• #4
    • 30th Nov 17, 9:09 PM
    Hallo,

    I found out I will be probably dismissed. The reason is that the quiet season started and the boss is trying to save money as only one full time employee would be enough. I can understand that.
    But it's not your problem, he employed you.

    My question: If the employer suddenly doesn't give me any shifts/days to work what can I do?
    Can this happen? I am given days I would be working only few days in advance.

    Depends on whether you have a zero hours contract or not. If you do,
    then he can, if you don't then it's different.


    I have not signed a contract. Have been employed since March 2017.
    I am a good employee, reliable hard working and have not been off sick at all.

    Everyone is entitled to a contract. Ask him for yours and don't leave the room until he gives it to you, but be nice.

    Its a private company and I am worried I would not be served a notice or pay outstanding pay and holiday pay.

    Type of company doesn't matter. You can agree a notice period with him.
    He has to pay outstanding pay and holiday pay according to the contract, or the law.


    So far the boss owes me £200 commission for sales - he keeps telling me he will sort it out. He also said that he will pay the parking fees, as there is nowhere to park for free. I have invoices for parking as I paid by app.
    And he owes me for parking about £80.

    He has been paying me commission and parking fees before, but I think he has some problems with cash flow, as he invested in his businesses.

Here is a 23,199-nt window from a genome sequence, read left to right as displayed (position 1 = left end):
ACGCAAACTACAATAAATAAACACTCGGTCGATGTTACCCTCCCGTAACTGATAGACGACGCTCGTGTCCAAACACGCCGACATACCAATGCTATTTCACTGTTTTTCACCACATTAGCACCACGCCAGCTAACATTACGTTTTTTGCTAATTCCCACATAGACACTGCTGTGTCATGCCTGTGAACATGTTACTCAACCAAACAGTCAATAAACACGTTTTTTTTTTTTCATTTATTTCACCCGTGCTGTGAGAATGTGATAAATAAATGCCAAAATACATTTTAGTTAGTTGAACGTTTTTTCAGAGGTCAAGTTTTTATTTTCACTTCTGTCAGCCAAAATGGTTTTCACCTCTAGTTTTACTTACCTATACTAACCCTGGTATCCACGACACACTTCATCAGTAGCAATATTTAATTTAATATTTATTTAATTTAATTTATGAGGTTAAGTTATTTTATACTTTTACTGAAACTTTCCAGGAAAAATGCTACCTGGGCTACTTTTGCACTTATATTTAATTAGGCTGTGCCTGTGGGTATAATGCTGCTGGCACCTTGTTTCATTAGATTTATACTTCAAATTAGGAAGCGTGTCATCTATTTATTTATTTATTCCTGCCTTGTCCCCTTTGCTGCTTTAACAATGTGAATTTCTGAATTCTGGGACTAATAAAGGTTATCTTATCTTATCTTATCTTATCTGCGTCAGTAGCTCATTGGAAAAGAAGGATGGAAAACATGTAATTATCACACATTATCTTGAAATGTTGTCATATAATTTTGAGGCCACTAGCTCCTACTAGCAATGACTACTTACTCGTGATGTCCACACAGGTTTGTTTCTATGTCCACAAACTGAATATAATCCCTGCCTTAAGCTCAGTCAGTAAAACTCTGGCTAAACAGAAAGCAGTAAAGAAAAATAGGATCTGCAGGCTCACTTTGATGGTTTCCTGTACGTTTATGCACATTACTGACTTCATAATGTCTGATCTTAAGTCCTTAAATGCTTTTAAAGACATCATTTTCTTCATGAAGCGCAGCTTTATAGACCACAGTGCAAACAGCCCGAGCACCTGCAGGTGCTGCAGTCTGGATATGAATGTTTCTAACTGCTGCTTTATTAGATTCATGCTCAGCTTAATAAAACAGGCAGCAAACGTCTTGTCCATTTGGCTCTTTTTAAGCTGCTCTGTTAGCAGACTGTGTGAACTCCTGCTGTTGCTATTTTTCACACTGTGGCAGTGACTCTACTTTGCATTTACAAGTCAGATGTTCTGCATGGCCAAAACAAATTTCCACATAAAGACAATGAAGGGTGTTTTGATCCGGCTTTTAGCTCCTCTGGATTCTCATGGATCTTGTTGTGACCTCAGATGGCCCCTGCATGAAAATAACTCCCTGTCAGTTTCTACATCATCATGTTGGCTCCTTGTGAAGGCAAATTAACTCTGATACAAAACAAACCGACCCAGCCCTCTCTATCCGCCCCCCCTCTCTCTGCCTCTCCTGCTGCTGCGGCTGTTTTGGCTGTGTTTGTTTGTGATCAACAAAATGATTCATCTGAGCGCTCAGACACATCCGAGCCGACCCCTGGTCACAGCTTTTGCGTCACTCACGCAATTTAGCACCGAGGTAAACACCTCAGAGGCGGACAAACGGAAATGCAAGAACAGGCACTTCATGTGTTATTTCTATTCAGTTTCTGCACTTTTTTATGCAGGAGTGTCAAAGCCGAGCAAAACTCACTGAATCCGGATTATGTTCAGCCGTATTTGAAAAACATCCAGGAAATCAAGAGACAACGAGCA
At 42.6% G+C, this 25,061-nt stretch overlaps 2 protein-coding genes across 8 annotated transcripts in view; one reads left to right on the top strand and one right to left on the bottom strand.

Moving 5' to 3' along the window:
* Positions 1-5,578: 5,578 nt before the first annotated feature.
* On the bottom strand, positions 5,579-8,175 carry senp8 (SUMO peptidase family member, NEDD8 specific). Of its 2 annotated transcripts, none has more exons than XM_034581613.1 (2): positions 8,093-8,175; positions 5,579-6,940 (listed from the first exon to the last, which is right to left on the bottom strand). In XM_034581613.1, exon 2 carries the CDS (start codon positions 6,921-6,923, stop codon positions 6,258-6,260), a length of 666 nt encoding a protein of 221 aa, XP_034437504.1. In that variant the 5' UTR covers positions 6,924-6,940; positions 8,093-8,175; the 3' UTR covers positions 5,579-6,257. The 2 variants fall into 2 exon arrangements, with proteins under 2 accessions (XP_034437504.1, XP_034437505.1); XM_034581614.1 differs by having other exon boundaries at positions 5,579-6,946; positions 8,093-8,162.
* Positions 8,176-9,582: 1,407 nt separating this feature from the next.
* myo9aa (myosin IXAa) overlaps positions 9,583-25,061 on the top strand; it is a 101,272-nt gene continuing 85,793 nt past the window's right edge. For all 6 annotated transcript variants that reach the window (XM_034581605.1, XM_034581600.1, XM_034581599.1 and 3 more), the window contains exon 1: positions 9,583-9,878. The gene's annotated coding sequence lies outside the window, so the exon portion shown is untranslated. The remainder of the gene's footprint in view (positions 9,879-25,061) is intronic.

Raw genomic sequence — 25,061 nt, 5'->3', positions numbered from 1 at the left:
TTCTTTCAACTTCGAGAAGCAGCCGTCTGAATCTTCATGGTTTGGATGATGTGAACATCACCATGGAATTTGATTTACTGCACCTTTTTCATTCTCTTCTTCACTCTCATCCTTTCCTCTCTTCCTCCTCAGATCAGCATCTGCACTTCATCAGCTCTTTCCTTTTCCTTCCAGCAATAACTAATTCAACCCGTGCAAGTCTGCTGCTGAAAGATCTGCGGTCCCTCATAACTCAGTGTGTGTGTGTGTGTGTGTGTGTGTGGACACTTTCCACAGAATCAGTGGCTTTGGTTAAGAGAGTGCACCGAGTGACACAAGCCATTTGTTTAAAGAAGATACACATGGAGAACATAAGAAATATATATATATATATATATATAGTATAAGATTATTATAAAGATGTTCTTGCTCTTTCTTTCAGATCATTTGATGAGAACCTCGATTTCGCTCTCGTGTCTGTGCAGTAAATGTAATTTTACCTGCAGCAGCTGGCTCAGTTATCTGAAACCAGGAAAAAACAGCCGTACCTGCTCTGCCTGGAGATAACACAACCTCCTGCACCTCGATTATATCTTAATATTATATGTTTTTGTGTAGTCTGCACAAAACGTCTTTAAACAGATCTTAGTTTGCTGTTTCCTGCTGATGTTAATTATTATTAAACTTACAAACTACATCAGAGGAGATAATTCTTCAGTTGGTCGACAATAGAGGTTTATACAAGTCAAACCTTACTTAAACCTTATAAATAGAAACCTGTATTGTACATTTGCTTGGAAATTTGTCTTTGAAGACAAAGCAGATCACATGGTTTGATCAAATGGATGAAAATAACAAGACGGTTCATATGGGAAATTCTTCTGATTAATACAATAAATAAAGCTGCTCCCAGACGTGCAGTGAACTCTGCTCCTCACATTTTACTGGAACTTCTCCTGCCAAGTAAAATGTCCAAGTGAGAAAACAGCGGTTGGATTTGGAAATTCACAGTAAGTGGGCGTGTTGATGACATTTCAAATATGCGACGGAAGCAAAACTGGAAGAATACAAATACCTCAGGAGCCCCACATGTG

The fact that he has paid it before is good as it is evidence that this is part of your agreement with him. You should make sure you've got evidence of this, i.e. your payslips, etc.

    I would appreciate advice
    Nicole
    Originally posted by Nicole3512
    A lot will depend on your relationship with him. Whilst you can be sympathetic about his cash flow problems, he still should honour the arrangement he had with you. It's a shame you don't have a contract as he might be wary of giving you a copy now, but you should ask anyway. I'd probably be really nice to him and keep chipping away at when you're going to get paid. If he let's you go and doesn't pay, make sure you've got as much evidence as possible of the commission and parking stuff as you could probably use that to reclaim that money. Holiday might be more difficult to prove without that contract.
    • TBagpuss
    • By TBagpuss 1st Dec 17, 9:57 AM
    • 6,084 Posts
    • 7,837 Thanks
    TBagpuss
    • #5
    • 1st Dec 17, 9:57 AM
    • #5
    • 1st Dec 17, 9:57 AM
    You are not actaully entitled to a contract. The contract exisits becuase you have been showing up for work, and he has ben paying you.
    What you are entitled to is a written statement of particulars giving the key terms of your employment. (see https://www.gov.uk/employment-contracts-and-conditions)
    This can be in your offer letter plus an employee hand book.

    If your employer has verbally agreed to pay your commission and parking and has done so in the past then you probably have a strong argument that payment of those is part of your contract.